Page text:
Mark Teixeira scratched with flu-like symptoms

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Mark Teixeira probably didn’t want to face Francisco Liriano tonight anyway.

The Yankees scratched their first baseman about two hours before Tuesday’s game against the Twins was due to start. The reason was the old standby: flu-like symptoms.

Teixeira is 3-for-20 with one homer and 10 strikeouts lifetime against Liriano, and he’s not off to the best of starts this year anyway (.250/.348/.325 with three RBI in 40 AB), so the Yankees may well be better off without him.

With Teixeira out, the Yankees decided to sneak in a partial day off for Derek Jeter. He moved to DH and was replaced by Eduardo Nunez at shortstop. Nick Swisher, who was to DH, will play first base instead.

Report: Major League Baseball bans transactions with Mexican League teams

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Jeff Passan of Yahoo Sports reports that Major League Baseball has banned all transactions with Liga Mexicana de Beisbol (LMB), popularly known as the Mexican League. As of now, all 30 teams are prohibited from signing players under contract with LMB teams. The ban was issued due to Major League Baseball’s contention that “corruption” and “fraud” run rampant in the player acquisition process.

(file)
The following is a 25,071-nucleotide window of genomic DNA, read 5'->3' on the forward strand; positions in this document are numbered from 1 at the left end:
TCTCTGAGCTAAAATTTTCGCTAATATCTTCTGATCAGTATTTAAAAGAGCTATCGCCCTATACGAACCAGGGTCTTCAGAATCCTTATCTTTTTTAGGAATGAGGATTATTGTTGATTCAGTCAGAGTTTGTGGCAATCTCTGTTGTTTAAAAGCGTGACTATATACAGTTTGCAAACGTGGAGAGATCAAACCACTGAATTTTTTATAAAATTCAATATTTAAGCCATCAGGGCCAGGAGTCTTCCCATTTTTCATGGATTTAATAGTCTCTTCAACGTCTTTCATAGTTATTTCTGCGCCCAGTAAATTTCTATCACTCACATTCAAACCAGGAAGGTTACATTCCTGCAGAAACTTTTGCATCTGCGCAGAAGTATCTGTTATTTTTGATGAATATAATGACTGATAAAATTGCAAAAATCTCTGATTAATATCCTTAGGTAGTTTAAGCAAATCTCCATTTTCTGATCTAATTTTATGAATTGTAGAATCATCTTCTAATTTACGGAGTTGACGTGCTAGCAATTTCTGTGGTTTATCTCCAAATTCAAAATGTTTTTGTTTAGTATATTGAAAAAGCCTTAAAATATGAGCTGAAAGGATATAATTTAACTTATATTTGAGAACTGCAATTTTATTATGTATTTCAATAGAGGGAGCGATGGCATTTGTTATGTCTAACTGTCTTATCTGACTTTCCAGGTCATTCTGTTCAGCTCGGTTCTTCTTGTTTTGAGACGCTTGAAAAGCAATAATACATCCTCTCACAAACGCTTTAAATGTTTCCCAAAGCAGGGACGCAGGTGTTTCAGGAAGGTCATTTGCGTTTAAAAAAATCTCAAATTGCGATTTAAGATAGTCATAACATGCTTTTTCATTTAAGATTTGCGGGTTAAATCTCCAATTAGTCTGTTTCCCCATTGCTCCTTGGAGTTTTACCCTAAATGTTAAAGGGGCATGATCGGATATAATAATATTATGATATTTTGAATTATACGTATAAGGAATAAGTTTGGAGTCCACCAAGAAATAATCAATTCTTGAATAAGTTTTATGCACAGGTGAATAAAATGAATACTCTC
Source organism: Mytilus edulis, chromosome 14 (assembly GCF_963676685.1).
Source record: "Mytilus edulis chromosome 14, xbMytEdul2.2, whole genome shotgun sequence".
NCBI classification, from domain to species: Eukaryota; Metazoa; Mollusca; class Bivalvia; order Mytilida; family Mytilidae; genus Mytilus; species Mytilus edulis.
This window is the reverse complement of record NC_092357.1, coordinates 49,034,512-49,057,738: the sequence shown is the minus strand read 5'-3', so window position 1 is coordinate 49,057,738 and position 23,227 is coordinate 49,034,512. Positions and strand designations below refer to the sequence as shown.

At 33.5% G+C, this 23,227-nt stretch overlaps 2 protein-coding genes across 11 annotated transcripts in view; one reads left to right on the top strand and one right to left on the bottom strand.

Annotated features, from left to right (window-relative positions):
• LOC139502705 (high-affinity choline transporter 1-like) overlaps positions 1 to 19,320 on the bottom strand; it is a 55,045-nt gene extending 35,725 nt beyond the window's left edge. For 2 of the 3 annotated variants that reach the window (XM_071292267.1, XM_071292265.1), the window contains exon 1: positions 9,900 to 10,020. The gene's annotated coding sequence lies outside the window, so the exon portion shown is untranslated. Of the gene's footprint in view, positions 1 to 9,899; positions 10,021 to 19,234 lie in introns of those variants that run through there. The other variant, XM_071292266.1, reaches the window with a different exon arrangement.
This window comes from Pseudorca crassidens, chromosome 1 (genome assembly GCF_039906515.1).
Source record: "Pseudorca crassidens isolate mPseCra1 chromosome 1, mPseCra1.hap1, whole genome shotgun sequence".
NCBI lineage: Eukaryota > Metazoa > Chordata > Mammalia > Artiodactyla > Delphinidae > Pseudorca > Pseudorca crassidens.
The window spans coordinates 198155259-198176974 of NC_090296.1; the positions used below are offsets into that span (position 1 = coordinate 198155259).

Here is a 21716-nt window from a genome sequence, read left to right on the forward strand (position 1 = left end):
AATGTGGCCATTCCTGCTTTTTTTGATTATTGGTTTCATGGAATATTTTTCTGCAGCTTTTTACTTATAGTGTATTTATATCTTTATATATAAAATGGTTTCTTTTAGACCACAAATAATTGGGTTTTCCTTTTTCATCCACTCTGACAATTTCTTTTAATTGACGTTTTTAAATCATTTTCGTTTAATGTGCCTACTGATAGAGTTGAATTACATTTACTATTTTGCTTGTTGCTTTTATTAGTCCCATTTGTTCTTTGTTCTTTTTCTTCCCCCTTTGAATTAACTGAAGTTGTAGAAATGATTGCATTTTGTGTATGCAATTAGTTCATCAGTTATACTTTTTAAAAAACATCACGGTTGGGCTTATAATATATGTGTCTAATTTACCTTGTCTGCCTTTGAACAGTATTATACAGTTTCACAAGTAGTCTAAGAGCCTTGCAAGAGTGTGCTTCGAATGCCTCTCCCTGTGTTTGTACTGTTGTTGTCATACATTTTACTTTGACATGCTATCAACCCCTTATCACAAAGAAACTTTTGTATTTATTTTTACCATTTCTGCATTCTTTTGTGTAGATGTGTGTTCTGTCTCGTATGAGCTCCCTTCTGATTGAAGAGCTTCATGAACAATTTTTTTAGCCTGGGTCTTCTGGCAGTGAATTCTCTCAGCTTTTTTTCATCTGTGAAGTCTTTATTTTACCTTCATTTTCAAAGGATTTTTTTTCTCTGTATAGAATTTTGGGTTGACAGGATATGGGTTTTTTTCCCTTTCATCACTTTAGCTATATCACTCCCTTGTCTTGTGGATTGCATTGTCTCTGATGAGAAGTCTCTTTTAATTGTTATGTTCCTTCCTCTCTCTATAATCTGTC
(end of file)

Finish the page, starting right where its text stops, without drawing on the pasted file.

Passan describes the issues in detail, and they sound pretty compelling. The upshot: LMB clubs — which have full control over their players — are taking advantage of them, taking most if not all of the signing bonuses MLB teams give them after negotiating for their rights. Mexican teams often sign players when they’re 15 years-old so that, once they are old enough for American teams to approach them, they’re in the position to take a usurious cut.

Passan says Major League Baseball is demanding greater transparency from LMB before it’s willing to lift the ban. He also says that the MLBPA is in “lockstep” with Major League Baseball on the matter, which makes sense given that, if MLB’s claims are accurate, players are being exploited here. He also says that if LMB does not change its ways, there is a “Plan B,” though it’s not clear what that is.

There aren’t a ton of Mexican players signed by MLB teams each year, but there are enough to make this a significant issue that is worth watching.